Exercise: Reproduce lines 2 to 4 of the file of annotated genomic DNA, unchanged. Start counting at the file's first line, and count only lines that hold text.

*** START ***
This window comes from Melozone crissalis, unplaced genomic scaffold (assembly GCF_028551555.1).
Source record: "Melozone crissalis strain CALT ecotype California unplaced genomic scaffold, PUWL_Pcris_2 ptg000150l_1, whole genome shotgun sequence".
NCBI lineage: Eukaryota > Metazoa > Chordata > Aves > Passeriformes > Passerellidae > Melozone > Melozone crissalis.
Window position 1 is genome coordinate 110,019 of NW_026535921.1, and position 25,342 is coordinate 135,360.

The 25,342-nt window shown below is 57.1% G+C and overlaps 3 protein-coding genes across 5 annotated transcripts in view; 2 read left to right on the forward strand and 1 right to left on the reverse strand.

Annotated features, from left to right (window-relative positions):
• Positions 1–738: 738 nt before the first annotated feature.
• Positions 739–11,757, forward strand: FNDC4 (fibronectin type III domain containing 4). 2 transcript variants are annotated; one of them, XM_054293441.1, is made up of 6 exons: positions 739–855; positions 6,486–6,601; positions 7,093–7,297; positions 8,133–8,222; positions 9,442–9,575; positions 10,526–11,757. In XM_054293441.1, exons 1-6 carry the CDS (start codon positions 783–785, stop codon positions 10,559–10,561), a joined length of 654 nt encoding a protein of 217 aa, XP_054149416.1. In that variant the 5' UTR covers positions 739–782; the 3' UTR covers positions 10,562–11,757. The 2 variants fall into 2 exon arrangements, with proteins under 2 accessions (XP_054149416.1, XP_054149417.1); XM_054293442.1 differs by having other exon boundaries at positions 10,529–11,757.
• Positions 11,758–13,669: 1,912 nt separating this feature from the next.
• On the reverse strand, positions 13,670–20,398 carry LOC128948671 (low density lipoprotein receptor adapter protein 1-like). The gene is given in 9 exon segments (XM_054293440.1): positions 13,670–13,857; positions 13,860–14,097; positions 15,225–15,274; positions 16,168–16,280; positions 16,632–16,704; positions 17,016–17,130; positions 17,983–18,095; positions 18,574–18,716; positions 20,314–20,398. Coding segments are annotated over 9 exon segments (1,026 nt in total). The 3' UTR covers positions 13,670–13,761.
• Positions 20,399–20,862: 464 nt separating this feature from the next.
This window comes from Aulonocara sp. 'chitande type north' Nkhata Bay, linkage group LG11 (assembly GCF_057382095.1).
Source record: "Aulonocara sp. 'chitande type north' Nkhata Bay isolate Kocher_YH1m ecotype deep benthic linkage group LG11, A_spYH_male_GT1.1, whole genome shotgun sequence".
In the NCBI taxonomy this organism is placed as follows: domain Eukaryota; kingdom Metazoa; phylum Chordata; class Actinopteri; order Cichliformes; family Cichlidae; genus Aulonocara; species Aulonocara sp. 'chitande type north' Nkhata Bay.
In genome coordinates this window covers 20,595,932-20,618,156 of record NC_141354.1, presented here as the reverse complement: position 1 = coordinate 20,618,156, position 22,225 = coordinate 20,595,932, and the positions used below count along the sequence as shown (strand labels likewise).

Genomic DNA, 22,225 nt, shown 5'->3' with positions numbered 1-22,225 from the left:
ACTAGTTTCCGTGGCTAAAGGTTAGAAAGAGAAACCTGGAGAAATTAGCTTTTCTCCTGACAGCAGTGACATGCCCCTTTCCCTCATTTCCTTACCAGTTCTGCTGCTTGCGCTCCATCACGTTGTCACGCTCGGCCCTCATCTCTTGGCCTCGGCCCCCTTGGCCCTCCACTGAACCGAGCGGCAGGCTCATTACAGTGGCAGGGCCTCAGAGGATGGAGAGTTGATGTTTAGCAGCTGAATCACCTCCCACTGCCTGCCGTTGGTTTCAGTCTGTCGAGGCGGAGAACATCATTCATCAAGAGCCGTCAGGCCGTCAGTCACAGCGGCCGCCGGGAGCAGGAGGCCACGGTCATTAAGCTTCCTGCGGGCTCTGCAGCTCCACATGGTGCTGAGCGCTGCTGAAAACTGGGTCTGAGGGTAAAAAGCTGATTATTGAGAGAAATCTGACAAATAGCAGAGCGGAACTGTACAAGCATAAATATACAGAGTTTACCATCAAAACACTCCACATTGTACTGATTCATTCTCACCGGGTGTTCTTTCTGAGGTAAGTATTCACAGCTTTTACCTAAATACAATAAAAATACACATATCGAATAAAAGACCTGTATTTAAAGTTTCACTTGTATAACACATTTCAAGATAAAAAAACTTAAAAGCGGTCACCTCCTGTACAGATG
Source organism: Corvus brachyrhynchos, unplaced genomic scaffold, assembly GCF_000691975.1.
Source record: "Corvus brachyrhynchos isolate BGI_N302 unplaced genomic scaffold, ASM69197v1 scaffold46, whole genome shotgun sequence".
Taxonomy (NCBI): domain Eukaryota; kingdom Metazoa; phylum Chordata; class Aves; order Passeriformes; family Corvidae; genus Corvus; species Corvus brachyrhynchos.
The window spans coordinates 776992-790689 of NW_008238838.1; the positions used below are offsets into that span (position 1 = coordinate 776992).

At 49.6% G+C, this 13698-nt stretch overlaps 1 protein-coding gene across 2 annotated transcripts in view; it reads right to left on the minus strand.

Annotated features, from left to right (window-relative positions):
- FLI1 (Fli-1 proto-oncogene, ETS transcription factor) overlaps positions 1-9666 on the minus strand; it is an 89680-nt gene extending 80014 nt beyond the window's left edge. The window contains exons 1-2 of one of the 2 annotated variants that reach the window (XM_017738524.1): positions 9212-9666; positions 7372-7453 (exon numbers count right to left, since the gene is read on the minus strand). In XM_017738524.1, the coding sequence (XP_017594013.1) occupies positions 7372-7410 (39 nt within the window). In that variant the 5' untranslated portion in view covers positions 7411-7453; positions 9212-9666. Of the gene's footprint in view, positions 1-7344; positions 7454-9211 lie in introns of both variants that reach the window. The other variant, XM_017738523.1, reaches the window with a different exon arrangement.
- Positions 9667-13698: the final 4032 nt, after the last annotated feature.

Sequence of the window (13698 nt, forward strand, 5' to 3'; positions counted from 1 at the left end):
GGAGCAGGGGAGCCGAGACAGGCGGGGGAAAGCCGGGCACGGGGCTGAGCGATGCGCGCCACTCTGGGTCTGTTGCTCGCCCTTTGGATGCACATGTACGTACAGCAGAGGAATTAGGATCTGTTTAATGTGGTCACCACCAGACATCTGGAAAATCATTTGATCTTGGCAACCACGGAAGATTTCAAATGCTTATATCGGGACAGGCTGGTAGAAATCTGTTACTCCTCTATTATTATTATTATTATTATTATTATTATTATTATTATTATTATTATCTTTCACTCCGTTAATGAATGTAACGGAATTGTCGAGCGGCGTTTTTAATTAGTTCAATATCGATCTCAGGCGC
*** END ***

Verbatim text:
Source record: "Melozone crissalis strain CALT ecotype California unplaced genomic scaffold, PUWL_Pcris_2 ptg000150l_1, whole genome shotgun sequence".
NCBI lineage: Eukaryota > Metazoa > Chordata > Aves > Passeriformes > Passerellidae > Melozone > Melozone crissalis.
Window position 1 is genome coordinate 110,019 of NW_026535921.1, and position 25,342 is coordinate 135,360.